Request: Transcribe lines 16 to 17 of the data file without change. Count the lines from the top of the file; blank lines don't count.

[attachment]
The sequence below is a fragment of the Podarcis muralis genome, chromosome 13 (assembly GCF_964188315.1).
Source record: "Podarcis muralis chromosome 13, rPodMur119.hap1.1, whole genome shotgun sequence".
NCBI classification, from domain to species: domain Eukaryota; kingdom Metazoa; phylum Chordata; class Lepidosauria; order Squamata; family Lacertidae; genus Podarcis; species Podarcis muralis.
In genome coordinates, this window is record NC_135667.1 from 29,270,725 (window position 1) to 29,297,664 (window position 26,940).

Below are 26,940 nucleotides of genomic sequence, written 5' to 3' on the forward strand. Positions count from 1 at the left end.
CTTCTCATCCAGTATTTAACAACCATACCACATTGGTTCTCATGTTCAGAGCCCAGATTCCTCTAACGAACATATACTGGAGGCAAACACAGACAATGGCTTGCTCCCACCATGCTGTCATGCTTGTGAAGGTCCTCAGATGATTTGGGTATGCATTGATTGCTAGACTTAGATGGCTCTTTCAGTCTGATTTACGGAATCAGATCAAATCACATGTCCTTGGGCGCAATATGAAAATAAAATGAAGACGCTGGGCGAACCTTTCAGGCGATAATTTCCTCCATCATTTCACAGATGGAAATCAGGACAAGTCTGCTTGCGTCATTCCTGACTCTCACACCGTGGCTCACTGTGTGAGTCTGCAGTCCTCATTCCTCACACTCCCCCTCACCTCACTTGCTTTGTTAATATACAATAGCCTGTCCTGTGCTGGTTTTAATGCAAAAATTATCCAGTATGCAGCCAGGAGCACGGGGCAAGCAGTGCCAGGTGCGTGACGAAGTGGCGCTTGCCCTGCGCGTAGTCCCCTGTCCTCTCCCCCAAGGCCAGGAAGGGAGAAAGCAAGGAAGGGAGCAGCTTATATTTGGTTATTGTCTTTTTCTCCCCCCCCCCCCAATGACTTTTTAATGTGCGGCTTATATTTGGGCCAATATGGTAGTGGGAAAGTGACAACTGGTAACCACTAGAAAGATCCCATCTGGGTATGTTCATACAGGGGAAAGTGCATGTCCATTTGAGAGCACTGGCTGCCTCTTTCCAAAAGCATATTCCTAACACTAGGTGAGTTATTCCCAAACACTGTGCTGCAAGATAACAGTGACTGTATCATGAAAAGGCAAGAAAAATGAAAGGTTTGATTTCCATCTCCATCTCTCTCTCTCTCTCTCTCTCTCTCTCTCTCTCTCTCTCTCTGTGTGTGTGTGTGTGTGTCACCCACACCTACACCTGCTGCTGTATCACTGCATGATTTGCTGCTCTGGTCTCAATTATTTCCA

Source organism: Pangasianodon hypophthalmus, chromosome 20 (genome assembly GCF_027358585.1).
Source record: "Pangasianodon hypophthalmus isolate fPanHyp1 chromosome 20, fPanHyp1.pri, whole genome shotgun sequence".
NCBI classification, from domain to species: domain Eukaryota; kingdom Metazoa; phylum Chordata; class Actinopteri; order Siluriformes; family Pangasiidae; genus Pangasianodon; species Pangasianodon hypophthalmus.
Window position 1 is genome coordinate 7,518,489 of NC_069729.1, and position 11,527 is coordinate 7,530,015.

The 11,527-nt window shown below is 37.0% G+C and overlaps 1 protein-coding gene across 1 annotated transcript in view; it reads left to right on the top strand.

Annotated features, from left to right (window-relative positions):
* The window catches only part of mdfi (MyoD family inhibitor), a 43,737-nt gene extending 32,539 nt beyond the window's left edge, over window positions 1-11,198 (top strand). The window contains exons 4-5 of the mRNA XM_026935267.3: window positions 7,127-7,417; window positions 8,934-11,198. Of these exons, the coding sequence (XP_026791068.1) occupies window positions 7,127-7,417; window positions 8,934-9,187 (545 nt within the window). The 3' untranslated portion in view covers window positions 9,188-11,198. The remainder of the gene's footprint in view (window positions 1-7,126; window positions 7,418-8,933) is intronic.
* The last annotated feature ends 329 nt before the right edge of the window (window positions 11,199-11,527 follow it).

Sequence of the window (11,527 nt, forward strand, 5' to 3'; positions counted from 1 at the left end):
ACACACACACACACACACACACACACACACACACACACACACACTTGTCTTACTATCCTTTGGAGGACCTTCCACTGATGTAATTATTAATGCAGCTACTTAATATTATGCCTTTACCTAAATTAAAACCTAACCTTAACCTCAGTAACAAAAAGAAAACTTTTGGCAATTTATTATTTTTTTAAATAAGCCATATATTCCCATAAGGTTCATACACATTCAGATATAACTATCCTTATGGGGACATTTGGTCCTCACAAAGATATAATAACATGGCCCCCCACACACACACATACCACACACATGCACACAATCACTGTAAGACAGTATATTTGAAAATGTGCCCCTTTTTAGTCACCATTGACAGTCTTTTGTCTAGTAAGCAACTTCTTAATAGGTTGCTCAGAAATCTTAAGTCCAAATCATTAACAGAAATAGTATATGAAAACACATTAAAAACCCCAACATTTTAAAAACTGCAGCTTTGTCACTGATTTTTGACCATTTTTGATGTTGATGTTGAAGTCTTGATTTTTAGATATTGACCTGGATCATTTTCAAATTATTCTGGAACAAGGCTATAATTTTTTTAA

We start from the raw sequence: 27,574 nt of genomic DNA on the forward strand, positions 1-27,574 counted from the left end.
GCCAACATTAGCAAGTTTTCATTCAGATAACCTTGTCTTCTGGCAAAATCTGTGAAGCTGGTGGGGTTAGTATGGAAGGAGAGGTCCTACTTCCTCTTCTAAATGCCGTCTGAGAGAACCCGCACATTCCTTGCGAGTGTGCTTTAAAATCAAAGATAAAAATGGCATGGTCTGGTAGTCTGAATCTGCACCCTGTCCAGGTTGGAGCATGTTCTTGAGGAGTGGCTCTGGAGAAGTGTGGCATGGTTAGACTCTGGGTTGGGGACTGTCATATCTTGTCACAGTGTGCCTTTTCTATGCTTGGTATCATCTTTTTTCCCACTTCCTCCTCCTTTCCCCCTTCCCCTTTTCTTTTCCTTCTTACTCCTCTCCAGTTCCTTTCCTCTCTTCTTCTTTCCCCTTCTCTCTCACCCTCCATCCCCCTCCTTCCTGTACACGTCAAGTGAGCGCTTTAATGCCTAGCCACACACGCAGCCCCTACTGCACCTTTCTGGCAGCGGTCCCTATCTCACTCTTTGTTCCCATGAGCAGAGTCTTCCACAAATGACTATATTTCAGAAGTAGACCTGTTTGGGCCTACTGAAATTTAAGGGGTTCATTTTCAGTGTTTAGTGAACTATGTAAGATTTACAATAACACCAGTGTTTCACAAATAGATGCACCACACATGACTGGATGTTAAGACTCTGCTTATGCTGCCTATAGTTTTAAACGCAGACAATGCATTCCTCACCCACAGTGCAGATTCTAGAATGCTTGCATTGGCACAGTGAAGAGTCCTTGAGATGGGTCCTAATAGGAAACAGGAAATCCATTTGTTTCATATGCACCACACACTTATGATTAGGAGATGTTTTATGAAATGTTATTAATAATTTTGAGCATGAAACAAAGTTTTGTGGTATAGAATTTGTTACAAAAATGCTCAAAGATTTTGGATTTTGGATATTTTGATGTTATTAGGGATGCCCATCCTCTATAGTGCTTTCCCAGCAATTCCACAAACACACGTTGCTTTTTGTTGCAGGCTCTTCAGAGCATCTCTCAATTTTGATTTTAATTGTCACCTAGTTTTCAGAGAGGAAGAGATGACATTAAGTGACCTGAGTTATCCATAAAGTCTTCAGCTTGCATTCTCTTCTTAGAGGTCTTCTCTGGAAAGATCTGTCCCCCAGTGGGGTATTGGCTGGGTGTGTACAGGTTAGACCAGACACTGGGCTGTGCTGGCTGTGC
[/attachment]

ACACACACACACACACACACACACACACACACACACACACACACTTGTCTTACTATCCTTTGGAGGACCTTCCACTGATGTAATTATTAATGCAGCTACTTAATATTATGCCTTTACCTAAATTAAAACCTAACCTTAACCTCAGTAACAAAAAGAAAACTTTTGGCAATTTATTATTTTTTTAAATAAGCCATATATTCCCATAAGGTTCATACACATTCAGATATAACTATCCTTATGGGGACATTTGGTCCTCACAAAGATATAATAACATGGCCCCCCACACACACACATACCACACACATGCACACAATCACTGTAAGACAGTATATTTGAAAATGTGCCCCTTTTTAGTCACCATTGACAGTCTTTTGTCTAGTAAGCAACTTCTTAATAGGTTGCTCAGAAATCTTAAGTCCAAATCATTAACAGAAATAGTATATGAAAACACATTAAAAACCCCAACATTTTAAAAACTGCAGCTTTGTCACTGATTTTTGACCATTTTTGATGTTGATGTTGAAGTCTTGATTTTTAGATATTGACCTGGATCATTTTCAAATTATTCTGGAACAAGGCTATAATTTTTTTAA

We start from the raw sequence: 27,574 nt of genomic DNA on the forward strand, positions 1-27,574 counted from the left end.